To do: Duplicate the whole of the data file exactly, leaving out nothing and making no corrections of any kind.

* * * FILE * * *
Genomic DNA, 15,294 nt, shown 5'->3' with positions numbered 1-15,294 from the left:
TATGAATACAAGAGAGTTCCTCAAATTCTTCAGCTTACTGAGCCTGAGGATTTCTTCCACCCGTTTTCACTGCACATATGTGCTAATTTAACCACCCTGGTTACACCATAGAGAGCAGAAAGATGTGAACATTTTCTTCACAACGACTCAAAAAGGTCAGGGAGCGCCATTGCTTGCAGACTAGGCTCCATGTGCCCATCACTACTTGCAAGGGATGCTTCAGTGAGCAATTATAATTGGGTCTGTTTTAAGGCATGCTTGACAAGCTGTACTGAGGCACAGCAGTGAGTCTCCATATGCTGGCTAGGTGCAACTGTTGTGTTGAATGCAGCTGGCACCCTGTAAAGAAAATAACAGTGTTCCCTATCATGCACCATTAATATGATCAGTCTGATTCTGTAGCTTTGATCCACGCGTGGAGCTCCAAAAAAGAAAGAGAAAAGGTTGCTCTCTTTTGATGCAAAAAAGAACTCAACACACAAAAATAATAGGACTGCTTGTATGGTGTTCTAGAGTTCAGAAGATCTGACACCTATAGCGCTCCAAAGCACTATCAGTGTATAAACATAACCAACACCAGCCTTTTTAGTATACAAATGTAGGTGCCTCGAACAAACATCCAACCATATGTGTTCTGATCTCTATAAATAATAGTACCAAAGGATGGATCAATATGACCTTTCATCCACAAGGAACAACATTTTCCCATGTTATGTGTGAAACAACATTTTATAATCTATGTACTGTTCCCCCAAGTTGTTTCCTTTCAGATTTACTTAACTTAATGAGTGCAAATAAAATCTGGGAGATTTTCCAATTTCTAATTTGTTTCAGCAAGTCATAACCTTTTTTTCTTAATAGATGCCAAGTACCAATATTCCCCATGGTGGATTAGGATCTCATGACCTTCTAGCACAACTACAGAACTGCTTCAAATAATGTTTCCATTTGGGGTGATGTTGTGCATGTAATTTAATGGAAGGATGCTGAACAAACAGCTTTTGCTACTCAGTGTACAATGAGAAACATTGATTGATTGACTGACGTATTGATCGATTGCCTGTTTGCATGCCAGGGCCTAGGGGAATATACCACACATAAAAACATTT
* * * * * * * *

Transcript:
Genomic DNA, 15,294 nt, shown 5'->3' with positions numbered 1-15,294 from the left:
TATGAATACAAGAGAGTTCCTCAAATTCTTCAGCTTACTGAGCCTGAGGATTTCTTCCACCCGTTTTCACTGCACATATGTGCTAATTTAACCACCCTGGTTACACCATAGAGAGCAGAAAGATGTGAACATTTTCTTCACAACGACTCAAAAAGGTCAGGGAGCGCCATTGCTTGCAGACTAGGCTCCATGTGCCCATCACTACTTGCAAGGGATGCTTCAGTGAGCAATTATAATTGGGTCTGTTTTAAGGCATGCTTGACAAGCTGTACTGAGGCACAGCAGTGAGTCTCCATATGCTGGCTAGGTGCAACTGTTGTGTTGAATGCAGCTGGCACCCTGTAAAGAAAATAACAGTGTTCCCTATCATGCACCATTAATATGATCAGTCTGATTCTGTAGCTTTGATCCACGCGTGGAGCTCCAAAAAAGAAAGAGAAAAGGTTGCTCTCTTTTGATGCAAAAAAGAACTCAACACACAAAAATAATAGGACTGCTTGTATGGTGTTCTAGAGTTCAGAAGATCTGACACCTATAGCGCTCCAAAGCACTATCAGTGTATAAACATAACCAACACCAGCCTTTTTAGTATACAAATGTAGGTGCCTCGAACAAACATCCAACCATATGTGTTCTGATCTCTATAAATAATAGTACCAAAGGATGGATCAATATGACCTTTCATCCACAAGGAACAACATTTTCCCATGTTATGTGTGAAACAACATTTTATAATCTATGTACTGTTCCCCCAAGTTGTTTCCTTTCAGATTTACTTAACTTAATGAGTGCAAATAAAATCTGGGAGATTTTCCAATTTCTAATTTGTTTCAGCAAGTCATAACCTTTTTTTCTTAATAGATGCCAAGTACCAATATTCCCCATGGTGGATTAGGATCTCATGACCTTCTAGCACAACTACAGAACTGCTTCAAATAATGTTTCCATTTGGGGTGATGTTGTGCATGTAATTTAATGGAAGGATGCTGAACAAACAGCTTTTGCTACTCAGTGTACAATGAGAAACATTGATTGATTGACTGACGTATTGATCGATTGCCTGTTTGCATGCCAGGGCCTAGGGGAATATACCACACATAAAAACATTT